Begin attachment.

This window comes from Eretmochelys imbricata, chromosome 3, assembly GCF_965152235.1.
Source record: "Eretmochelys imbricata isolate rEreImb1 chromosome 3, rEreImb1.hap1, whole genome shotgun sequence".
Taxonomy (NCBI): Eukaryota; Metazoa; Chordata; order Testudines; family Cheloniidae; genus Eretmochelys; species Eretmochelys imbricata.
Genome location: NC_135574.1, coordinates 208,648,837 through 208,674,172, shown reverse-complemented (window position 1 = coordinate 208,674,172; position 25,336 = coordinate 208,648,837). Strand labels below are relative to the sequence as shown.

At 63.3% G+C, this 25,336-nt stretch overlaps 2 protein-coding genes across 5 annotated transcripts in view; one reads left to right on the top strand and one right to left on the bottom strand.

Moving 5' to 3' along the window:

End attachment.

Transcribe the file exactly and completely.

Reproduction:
This window comes from Eretmochelys imbricata, chromosome 3, assembly GCF_965152235.1.
Source record: "Eretmochelys imbricata isolate rEreImb1 chromosome 3, rEreImb1.hap1, whole genome shotgun sequence".
Taxonomy (NCBI): Eukaryota; Metazoa; Chordata; order Testudines; family Cheloniidae; genus Eretmochelys; species Eretmochelys imbricata.
Genome location: NC_135574.1, coordinates 208,648,837 through 208,674,172, shown reverse-complemented (window position 1 = coordinate 208,674,172; position 25,336 = coordinate 208,648,837). Strand labels below are relative to the sequence as shown.

At 63.3% G+C, this 25,336-nt stretch overlaps 2 protein-coding genes across 5 annotated transcripts in view; one reads left to right on the top strand and one right to left on the bottom strand.

Moving 5' to 3' along the window: